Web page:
The VERDICT:

 

You’ve seen the reviews of my colleagues, and they aren’t far from the truth… Emoji movie was a miss for Sony in terms of quality.  The lackluster jokes, lack of challenge, and reserved wit were not the right steps to take in this inconsistent adventure for success.  In fact, the best thing of this film is the animated short for Hotel Transylvania that precedes it.  Still, if you are looking for a safe, family trip to the movies, you’ve got the Emoji movie to save your bacon.  However, I highly recommend reserving this one for Netflix. 

 

My scores are:

 

Animation/Adventure/Comedy:  4.0

Movie Overall:  2.0  

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Descending Further Into Quality

Descendants 2

 

Robbie K here with a little change up.  Instead of hitting the silver screen with this review, I analyze the latest Disney Channel Original Movie (DCOM) to premier tonight.  Our film focus tonight, the sequel to Disney’s latest merchandise extravaganza Descendants.  If you don’t know what this series is about, it focuses on the offspring of the Disney villains and their quest to find themselves amidst a plethora of chaotic assignments.  Like many DCOMs, legendary director Kenny Ortega returns to bring you music and kid-friendly drama that keeps breathing life into Disney Channel.  Tonight, the sequel is back to keep the momentum going and try to retain some quality back to the cable network.

 

LIKES:

 

Villain Kids:  In most movies, the story is only as good as the antagonists to fight and in this case Uma (China Anne McClain) is an improvement over last movie’s band of baddies.  Descendants one tried to reinstate the classic baddies, with subpar casting and actors who semi looked the part. The direction of the movie though put the kids in the forefront and the villains in the back, resulting in rather boring/cheesy performances.  With the kids being the focus, the new villain of Uma gets the focus and development needed, and her malicious planning are nice qualities.  Her second in command Harry Hook (Thomas Doherty) is the enforcer who has some mad skills to bring to the table and actually does something to up the ante in a rather calm series.  With kids at the focus, the doors open wide for more adventure at hand.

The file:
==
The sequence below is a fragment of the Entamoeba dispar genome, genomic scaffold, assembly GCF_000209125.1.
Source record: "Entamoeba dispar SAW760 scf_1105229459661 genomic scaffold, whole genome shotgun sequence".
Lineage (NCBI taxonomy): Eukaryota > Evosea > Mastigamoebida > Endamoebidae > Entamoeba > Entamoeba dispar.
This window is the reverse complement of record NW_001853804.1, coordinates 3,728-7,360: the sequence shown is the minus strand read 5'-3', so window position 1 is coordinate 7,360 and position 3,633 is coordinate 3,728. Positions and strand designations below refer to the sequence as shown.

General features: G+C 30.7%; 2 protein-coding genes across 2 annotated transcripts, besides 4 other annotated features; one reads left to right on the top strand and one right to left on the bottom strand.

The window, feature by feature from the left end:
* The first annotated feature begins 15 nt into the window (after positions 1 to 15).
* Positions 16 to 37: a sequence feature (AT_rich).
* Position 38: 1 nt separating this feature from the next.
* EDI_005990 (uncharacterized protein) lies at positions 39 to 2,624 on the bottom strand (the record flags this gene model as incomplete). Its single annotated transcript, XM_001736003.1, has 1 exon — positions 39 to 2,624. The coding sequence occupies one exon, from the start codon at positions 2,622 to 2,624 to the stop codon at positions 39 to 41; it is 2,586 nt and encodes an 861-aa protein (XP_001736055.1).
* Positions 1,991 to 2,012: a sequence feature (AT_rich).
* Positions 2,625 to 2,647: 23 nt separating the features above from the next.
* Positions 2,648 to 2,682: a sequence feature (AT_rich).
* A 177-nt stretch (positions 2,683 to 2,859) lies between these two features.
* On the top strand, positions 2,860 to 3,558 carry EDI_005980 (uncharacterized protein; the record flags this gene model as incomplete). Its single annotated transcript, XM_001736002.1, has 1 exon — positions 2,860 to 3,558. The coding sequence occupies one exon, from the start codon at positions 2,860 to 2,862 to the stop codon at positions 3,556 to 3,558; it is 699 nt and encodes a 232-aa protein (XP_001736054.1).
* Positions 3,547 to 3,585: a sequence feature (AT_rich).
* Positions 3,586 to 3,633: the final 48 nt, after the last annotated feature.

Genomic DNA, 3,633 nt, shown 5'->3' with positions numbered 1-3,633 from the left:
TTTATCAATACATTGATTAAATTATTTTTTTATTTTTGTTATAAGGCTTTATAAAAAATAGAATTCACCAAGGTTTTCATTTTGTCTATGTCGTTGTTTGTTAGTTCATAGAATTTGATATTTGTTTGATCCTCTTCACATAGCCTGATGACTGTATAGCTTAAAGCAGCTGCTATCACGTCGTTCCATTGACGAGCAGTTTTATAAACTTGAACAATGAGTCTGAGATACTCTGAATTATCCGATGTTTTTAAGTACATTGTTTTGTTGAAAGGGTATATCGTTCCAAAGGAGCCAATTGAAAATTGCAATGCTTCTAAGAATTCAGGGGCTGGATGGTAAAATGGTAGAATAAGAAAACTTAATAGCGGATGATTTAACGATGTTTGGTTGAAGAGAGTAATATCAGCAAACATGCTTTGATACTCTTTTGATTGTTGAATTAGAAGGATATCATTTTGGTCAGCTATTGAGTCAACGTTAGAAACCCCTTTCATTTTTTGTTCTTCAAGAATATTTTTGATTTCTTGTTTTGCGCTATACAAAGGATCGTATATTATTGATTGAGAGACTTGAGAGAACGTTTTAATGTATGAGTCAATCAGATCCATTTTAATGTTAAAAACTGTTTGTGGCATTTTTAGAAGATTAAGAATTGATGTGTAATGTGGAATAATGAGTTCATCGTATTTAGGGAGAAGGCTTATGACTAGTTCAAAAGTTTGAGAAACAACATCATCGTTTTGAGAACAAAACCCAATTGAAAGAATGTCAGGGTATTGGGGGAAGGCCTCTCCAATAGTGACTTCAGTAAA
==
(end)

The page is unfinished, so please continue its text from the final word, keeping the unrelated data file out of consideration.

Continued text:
The Message:  DCOM movies are all about teaching a lesson, and Descendants 2 keeps that time honored magic alive.  Where Descendants was all about not being your parents and marking your own path, the sequel focuses on finding yourself as the main theme.  A good lesson we can all use a refresher on that only loses a little power by the preachy delivery.  Of course, there are other minor plots to help teach a few more subjects on friendship, courage, confidence, and knowing when a rule needs to have a new spin. All good messages for young ones to get bombarded with, and an applause at Disney doing it right.

 

The Story:  The first movie did a nice job introducing all the relationships of the world while embedding it in plots of doing villains’ bidding, but also battling yourself when morals conflict. Yet the story was very simple and lacked the kick that it needed to be fully entertaining.  Descendants 2 was a step up, building on those relationships and using them to tell a new story that involved exploring more of the isle.  The added “suspense” was again a step in the right direction, and the increased urgency only brought more suspense to the mix. 

 

The Songs:  By far my favorite component was the soundtrack.  After seeing Descendants a thousand times over the last two years, I made my list and found only a couple of songs I found timeless.  In this installment, the five out of six tracks will most likely be coming to my Ipod.  The dance numbers were much better for me and they fit very well into the theme of the movie instead of just being jammed in at random intervals ( see Evil Like Me and Ridiculous).  The new soundtrack has edge and really kicks up the beat.  Nice improvements guys.